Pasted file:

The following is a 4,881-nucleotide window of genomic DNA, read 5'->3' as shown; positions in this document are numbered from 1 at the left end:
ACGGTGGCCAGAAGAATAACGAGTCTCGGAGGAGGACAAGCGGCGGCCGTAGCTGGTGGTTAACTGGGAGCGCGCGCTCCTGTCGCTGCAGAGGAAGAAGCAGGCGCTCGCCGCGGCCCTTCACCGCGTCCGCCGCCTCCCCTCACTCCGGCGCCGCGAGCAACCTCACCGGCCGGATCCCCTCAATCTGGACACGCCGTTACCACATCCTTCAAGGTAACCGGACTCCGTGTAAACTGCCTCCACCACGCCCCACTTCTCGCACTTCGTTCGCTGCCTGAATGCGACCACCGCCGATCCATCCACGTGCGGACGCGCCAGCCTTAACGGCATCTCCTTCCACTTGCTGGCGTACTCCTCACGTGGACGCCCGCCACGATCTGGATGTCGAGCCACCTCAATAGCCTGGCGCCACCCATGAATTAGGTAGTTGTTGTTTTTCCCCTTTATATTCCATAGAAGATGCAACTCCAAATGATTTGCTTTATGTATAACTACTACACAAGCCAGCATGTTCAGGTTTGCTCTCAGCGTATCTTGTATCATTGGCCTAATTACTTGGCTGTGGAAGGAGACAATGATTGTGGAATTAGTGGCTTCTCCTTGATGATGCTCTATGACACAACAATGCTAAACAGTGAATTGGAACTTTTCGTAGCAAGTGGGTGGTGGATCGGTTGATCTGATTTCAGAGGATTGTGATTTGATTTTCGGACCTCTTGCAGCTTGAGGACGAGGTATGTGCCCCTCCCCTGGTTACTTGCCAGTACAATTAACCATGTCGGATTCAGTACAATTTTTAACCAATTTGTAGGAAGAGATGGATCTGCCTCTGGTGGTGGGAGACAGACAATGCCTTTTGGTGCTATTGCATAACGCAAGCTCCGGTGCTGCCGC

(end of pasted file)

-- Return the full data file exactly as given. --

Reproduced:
The following is a 4,881-nucleotide window of genomic DNA, read 5'->3' as shown; positions in this document are numbered from 1 at the left end:
ACGGTGGCCAGAAGAATAACGAGTCTCGGAGGAGGACAAGCGGCGGCCGTAGCTGGTGGTTAACTGGGAGCGCGCGCTCCTGTCGCTGCAGAGGAAGAAGCAGGCGCTCGCCGCGGCCCTTCACCGCGTCCGCCGCCTCCCCTCACTCCGGCGCCGCGAGCAACCTCACCGGCCGGATCCCCTCAATCTGGACACGCCGTTACCACATCCTTCAAGGTAACCGGACTCCGTGTAAACTGCCTCCACCACGCCCCACTTCTCGCACTTCGTTCGCTGCCTGAATGCGACCACCGCCGATCCATCCACGTGCGGACGCGCCAGCCTTAACGGCATCTCCTTCCACTTGCTGGCGTACTCCTCACGTGGACGCCCGCCACGATCTGGATGTCGAGCCACCTCAATAGCCTGGCGCCACCCATGAATTAGGTAGTTGTTGTTTTTCCCCTTTATATTCCATAGAAGATGCAACTCCAAATGATTTGCTTTATGTATAACTACTACACAAGCCAGCATGTTCAGGTTTGCTCTCAGCGTATCTTGTATCATTGGCCTAATTACTTGGCTGTGGAAGGAGACAATGATTGTGGAATTAGTGGCTTCTCCTTGATGATGCTCTATGACACAACAATGCTAAACAGTGAATTGGAACTTTTCGTAGCAAGTGGGTGGTGGATCGGTTGATCTGATTTCAGAGGATTGTGATTTGATTTTCGGACCTCTTGCAGCTTGAGGACGAGGTATGTGCCCCTCCCCTGGTTACTTGCCAGTACAATTAACCATGTCGGATTCAGTACAATTTTTAACCAATTTGTAGGAAGAGATGGATCTGCCTCTGGTGGTGGGAGACAGACAATGCCTTTTGGTGCTATTGCATAACGCAAGCTCCGGTGCTGCCGC